A Fitting Tribute
The nonprofit group Friends of Fort Caswell Rifle Range has preserved a World War I site in Caswell Beach and is also honoring Brunswick County’s WWI veterans in numerous ways.
An oddly shaped, decaying concrete structure sprouting trees and weeds and posing a blight to a Brunswick County neighborhood is now on the National Register of Historic Places, thanks to several years of dedicated work by numerous individuals and organizations. The structure’s importance to the outcome of World War I may never be fully known, but the volunteers who have worked to save it want county residents to know of its purpose.
When the Caswell Dunes Neighborhood Landscape Committee began investigating the structure, they sought assistance from Jim McKee, historian and site manager of Brunswick Town/Fort Anderson. McKee’s research identified the structure as a known distance target pit and storage area constructed in 1918 for long-distance target practice for WWI inductees. He called in the state’s historic preservation office, which visited the site with historians, engineers, lawyers and others, according to Norma Eckard, who is part of the Caswell Dunes group assigned to handle the project for the neighborhood association.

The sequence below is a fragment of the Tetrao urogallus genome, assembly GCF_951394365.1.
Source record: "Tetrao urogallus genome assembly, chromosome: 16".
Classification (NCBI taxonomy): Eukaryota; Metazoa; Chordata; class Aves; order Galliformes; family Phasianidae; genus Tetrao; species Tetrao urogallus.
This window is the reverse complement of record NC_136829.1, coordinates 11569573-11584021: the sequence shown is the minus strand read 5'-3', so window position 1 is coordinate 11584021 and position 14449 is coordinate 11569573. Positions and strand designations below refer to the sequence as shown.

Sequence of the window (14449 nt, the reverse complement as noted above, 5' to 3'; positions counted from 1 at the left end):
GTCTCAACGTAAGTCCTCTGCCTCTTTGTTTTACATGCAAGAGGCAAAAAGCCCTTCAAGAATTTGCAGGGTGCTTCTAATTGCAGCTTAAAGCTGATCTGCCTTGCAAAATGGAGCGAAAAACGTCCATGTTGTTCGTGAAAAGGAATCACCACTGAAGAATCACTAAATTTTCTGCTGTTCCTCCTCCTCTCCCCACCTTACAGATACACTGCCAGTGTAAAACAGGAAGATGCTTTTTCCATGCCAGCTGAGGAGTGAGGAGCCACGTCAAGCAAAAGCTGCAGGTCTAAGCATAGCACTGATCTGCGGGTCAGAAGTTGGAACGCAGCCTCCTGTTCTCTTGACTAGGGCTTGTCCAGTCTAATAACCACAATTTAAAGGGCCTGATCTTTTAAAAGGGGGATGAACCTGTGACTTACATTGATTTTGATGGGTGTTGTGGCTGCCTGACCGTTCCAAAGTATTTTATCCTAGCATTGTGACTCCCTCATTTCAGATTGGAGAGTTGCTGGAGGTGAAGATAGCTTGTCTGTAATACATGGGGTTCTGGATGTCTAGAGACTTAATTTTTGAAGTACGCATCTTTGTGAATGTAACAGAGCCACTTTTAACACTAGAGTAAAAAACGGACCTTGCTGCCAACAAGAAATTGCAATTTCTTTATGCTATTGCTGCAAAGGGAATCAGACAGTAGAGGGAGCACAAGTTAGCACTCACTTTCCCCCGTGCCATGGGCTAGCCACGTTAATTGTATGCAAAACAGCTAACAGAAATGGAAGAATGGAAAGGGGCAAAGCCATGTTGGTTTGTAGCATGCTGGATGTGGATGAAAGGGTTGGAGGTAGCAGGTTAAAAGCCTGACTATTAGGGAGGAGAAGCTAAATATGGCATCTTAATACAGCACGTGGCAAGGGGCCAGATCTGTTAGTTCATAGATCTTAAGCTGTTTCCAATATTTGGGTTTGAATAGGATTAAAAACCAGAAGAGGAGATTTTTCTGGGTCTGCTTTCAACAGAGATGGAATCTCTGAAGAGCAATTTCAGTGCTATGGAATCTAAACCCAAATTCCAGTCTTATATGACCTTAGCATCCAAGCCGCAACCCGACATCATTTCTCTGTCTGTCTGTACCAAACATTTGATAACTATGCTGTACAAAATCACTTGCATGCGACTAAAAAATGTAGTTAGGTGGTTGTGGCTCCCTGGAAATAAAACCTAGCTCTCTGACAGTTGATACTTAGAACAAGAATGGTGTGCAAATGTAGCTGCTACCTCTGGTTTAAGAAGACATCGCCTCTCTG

According to a Brunswick Beacon article, after the United States entered WWI, the pit allowed soldiers to practice before being shipped to Europe. Sixteen targets were raised and lowered from inside, while the line of fire was stationed about 300 yards away.
“The military had to build it outside the old Fort Caswell because of safety issues,” Eckard says. “Within the fort it would have been unsafe because of the men firing live ammo 300 yards beyond the targets. If you have seen the movie Sergeant York, a WWI movie, it has a scene of York training at a rifle range.”